He said he thinks Xi’s comments will greatly encourage technology companies like his, and he is more confident in serving the Chinese economy with smart wearable gadgets.

Yao Hongyu, CEO of Beijing-based cloud computing and big data company Yoyo Systems, said he thought the president was saying in Anhui that the next 10 years is the best time for China to build up its power in new technologies.

He said the country’s current scientific research capability still lags behind many developed nations, and most of the core components of China’s industrial robots are imported.

Yao added that it will be “a long and tough journey” for the country to improve its capability on core technologies.

He said State-owned companies and government departments should buy domestic brands to support the development of China’s science and technology, and the nation needs to develop core technology in fields such as cloud computing and big data.

During his Anhui trip, Xi visited the village of Xiaogang, which was one of China’s poorest four decades ago and took a lead in the country’s economic reform and opening-up in the late 1970s.

He also visited mountainous Jinzhai county, where many farmers are beginning to use solar power to change their lives under the government program to eliminate poverty.

The Internet Governance Forum-USA Needs Your Help!

The power of the multistakeholder model lies in the ideas that come from its participants. Now, stakeholders in the U.S. have the chance to have their voices and ideas heard as they shape the programming of the 2016 Internet Governance Forum-USA (IGF-USA).

The 2016 IGF-USA will take place on 14 July in Washington, D.C., at the Center for Strategic and International Studies. In order to have an IGF-USA that best represents the interests of the community, the IGF-USA planning committee is asking U.S.-based stakeholders to take a brief survey about the subjects they would like to see covered this year. Completing this survey helps ensure that the issues you care about are covered in the program.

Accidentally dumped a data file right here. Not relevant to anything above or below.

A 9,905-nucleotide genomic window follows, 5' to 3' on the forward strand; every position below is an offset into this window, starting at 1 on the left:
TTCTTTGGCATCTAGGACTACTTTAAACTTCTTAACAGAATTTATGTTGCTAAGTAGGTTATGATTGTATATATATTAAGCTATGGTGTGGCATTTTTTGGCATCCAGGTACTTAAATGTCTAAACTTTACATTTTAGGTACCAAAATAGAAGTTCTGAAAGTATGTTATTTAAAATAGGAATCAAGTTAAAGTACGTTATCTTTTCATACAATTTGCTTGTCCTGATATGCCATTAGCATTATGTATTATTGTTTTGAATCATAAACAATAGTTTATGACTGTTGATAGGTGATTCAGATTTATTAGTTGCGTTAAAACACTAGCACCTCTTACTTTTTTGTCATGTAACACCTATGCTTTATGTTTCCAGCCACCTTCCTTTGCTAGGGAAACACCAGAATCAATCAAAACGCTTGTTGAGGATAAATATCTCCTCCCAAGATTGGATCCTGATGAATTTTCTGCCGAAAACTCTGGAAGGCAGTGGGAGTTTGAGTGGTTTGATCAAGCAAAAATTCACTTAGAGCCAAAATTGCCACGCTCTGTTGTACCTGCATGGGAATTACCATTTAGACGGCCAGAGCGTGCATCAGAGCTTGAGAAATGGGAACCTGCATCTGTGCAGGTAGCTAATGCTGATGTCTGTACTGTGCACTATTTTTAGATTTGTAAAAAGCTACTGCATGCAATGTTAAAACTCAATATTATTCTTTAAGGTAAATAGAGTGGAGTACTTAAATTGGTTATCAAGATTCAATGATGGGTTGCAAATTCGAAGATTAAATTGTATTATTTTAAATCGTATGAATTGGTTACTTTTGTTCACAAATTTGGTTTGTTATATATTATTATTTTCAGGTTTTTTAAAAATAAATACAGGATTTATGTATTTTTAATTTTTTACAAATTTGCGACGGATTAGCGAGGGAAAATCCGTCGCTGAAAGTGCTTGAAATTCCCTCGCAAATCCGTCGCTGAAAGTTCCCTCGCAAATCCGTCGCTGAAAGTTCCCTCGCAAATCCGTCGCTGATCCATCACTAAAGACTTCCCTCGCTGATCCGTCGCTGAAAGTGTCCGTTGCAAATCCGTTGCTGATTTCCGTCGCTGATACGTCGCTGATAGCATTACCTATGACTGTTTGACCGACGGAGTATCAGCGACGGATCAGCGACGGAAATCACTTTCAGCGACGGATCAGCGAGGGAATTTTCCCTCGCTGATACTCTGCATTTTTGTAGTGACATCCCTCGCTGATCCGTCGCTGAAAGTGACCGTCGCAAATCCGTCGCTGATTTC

The survey can be taken at: https://www.surveymonkey.com/r/MGMBBT2. It will remain open until 18 April.

The IGF-USA is a multistakeholder effort to illuminate issues and cultivate constructive discussions about the future of the Internet. It provides a forum for U.S. stakeholders to engage civil society, government, technologists, research scientists, industry and academia. It helps to create partnerships, coalitions and dialogues that demonstrate best practices and help move policy forward.

Regional and national IGF meetings are taking place all around the world. While these events are organized on a local level and have no formal ties to the global IGF, the United Nations’ IGF Secretariat recognizes the importance of these regional and national events, and reports from these meetings are shared at the international gatherings.

For more information about the IGF-USA, please visit www.igf-usa.org/.

David Vyorst is Co-Chair, IGF-USA and Executive Director, Greater Washington DC Chapter of the Internet Society

Joe Catapano is Program Manager, ICANN Global Stakeholder Engagement, North America.

Sowing the Seeds of Diplomacy: Striving to Meet the Demands of an Evolving Internet Governance Landscape